This restless mind got to grinding on what the impact of electrifying transportation in Trinity County might have on the revenue of Trinity PUD. After some back-of-the-envelope calculations and reference to Caltrans traffic counts it looks like some significantly large numbers and dollars may be involved, maybe enough to largely cover that gap between income and expenses. Such a conversion will not happen overnight but there is no time like the present to get started.

It is currently costing folks in the neighborhood of six times more to use gasoline or diesel than to use electricity to power their vehicle. It costs me $3 or less of TPUD electricity to drive to Redding and back. It costs $18 or more to drive on petrol. Add that up over a few days and trips and you are talking real money. YMMV, of course. Remember, that is just the cost of fuel. An electric vehicle requires no oil changes, tune-ups or all the other maintenance required by gasoline and diesel vehicles either. You will have to change tires, but with the regenerative braking you may never need a brake job.

This seems an ideal matching of interests between provider and consumer. The provider, TPUD, stands to gain a new and profitable market for power, while we can save a ton of money, money that can be spent in the stores, restaurants, and businesses right here. There seems little downside to TPUD were it to promote the use of electric vehicles while the local grids have excess capacity to carry the new load of charging cars and trucks. That added revenue can then be set aside for grid upgrades that will be necessary to meet the ever-rising demand from both locals as well as travelers. The Tesla Supercharger station being installed at the Holiday parking lot should be the first of many. We need one in Hayfork, Trinity Center, and one downriver around Hawkins Bar or Salyer. Tesla has a partner program and would like to hear from you if you have a location and would like to host a Supercharger station. If you have a resort, hotel, or motel they would like to set you up with Destination chargers and put you on their map. There are competing EV charging systems, as well. The more charges we can capture on our local system, the better the health of our communities.

The most common questions I get about my car are how far it goes on a charge and how long it takes to charge. Mine has a range of 300 miles, which has proven more than adequate. The different models and brands vary. You will want to shop according to your needs. It may take an additional 15 or 20 minutes to charge your car while on a trip as compared to a fill-up but think about all the time you saved every day by being able to charge your car or pickup conveniently and safely at home instead of driving out of your way to find a gas station, waiting for a pump, and taking the time to fill up. On a dark and stormy night what would you rather do, go to a stinky gas station with sketchy characters hanging around, or simply, safely, and much less expensively plug in when you get home?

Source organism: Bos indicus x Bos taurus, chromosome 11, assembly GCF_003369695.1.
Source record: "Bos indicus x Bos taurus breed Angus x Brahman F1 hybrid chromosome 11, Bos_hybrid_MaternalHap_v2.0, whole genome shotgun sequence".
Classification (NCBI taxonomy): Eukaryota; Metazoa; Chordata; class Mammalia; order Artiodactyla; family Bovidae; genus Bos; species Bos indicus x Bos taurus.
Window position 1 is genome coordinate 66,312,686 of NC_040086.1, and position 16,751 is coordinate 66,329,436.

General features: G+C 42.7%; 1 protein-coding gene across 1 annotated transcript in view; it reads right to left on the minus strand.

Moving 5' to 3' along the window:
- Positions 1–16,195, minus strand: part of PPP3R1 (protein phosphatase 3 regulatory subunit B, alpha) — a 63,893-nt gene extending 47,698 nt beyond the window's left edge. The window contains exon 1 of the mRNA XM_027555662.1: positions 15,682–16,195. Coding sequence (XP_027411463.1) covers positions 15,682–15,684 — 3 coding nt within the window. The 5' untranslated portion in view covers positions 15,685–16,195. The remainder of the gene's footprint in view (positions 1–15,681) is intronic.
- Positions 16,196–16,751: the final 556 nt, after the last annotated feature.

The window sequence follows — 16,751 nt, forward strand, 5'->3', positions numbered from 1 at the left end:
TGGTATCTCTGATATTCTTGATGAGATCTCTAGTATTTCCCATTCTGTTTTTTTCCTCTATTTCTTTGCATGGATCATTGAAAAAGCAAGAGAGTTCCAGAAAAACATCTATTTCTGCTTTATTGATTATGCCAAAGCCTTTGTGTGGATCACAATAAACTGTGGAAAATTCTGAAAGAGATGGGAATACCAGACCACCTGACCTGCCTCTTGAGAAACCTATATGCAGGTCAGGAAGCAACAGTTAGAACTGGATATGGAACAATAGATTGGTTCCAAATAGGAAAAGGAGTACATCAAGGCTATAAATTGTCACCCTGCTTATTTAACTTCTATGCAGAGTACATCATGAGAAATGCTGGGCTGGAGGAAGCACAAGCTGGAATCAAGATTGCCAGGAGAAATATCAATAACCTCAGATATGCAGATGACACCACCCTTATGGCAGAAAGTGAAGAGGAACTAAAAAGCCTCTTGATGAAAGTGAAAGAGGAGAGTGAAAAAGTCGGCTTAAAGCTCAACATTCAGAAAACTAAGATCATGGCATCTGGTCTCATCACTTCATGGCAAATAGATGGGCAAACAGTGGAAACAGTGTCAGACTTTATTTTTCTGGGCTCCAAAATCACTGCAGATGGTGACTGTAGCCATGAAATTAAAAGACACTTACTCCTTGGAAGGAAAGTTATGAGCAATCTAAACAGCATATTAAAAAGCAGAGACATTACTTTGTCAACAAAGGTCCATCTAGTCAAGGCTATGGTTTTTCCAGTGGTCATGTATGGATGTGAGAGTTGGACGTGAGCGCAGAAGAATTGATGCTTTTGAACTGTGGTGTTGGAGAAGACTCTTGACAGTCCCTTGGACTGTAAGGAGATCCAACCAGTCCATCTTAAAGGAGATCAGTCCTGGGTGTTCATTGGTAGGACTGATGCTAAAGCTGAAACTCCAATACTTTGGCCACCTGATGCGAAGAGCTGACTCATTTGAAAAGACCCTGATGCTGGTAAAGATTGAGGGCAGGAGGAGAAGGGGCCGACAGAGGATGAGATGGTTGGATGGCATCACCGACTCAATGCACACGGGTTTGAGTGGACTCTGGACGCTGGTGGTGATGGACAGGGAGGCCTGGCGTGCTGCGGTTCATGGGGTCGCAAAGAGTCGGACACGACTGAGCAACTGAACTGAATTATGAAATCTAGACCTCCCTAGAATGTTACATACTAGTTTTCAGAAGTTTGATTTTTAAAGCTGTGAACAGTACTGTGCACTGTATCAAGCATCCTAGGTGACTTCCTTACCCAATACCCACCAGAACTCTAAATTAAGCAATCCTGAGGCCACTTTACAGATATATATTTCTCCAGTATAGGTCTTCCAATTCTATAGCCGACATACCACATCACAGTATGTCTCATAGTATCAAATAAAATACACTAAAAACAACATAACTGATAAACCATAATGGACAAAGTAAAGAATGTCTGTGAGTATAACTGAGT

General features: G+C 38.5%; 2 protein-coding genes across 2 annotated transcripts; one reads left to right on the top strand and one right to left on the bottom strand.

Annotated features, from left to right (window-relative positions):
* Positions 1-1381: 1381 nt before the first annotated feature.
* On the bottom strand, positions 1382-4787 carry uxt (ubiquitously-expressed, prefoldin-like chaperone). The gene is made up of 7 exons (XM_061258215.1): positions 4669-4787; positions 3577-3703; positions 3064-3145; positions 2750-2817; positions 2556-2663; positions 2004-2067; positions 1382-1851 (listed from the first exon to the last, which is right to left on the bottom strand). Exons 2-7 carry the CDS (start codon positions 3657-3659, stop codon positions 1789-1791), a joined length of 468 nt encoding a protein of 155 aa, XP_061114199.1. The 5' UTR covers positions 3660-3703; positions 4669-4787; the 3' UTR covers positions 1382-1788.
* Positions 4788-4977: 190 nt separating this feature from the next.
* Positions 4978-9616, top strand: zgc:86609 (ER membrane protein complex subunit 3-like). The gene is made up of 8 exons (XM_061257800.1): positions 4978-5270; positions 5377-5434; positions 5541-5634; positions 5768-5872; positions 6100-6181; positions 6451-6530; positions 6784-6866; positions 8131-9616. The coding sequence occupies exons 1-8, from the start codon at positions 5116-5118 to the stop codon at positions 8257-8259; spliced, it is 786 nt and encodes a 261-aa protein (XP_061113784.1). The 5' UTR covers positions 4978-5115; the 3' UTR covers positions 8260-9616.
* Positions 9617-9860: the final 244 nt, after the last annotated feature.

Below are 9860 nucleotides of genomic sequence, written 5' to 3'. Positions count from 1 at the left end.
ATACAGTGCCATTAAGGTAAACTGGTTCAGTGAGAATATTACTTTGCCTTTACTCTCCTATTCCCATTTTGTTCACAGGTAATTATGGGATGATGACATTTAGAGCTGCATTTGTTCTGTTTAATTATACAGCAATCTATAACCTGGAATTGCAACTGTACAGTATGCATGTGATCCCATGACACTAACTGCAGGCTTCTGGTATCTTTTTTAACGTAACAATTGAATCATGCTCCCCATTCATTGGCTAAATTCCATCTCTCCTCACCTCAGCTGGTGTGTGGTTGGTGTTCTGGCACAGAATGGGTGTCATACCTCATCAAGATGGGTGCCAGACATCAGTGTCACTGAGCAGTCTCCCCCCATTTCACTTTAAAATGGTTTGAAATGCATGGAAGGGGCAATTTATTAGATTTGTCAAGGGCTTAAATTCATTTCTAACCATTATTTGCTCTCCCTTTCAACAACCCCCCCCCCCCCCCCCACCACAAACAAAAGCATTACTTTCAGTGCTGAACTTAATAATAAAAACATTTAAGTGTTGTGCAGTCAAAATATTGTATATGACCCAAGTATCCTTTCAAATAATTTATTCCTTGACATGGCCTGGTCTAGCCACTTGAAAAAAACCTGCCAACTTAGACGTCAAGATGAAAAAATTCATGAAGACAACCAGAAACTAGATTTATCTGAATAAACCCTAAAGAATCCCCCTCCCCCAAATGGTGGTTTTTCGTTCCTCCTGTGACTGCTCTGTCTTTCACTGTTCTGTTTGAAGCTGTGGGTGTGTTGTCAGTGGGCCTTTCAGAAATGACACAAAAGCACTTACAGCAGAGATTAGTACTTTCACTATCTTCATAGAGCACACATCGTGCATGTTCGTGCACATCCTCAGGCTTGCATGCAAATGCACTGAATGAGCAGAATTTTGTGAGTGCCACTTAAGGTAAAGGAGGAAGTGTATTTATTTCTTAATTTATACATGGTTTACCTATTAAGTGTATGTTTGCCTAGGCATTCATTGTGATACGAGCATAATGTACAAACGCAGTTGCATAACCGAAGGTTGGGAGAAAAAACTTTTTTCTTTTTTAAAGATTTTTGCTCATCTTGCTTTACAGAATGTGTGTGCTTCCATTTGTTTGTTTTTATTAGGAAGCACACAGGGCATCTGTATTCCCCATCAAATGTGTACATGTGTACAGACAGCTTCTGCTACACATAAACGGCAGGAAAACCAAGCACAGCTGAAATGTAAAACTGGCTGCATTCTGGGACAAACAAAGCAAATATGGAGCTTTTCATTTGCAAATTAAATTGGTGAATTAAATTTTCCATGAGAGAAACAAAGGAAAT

One more thing. Some folks are not too sure about the whole idea of electric cars and trucks. I have driven over a million miles in all kinds of cars and trucks on all kinds of roads. I can say without reservation the car I have now is the best vehicle I have ever driven. Between the high torque and regenerative braking from the electric motor, the car becomes an extension of the driver. When you depress the accelerator pedal it smoothly and quickly responds. When you let off on the accelerator the motor becomes a generator and causes the car to slow down as if you were braking. The more you back off the pedal the more braking. It will bring your car nearly to a stop. Take a drive. It will change your life. For more information, write to: TrinityCountyEVs@gmail.com.

(1) comment

Trinity Bob

I like your ideas and good analysis, Mr. Aven.

While it makes more sense to keep my 30-plus-year-old car on the road rather than incurring the environmental costs of buying a new one, when I do replace it, it will be with an EV.

We in the TPUD service area are especially fortunate to have plentiful, clean electricity. The transition will be bumpy, of course, as are all major transformations, but you're right. The sooner we begin, the sooner we will all enjoy the benefits.

If they don't already, I imagine TPUD will offer rebates/discounts for home-installed chargers, and standalone charging stations installed throughout the county will bring the many benefits you describe.

Thank you for sharing your experiences as well as the details of your "fuel" vs. the fuel the rest of us are using.

Welcome to the discussion.

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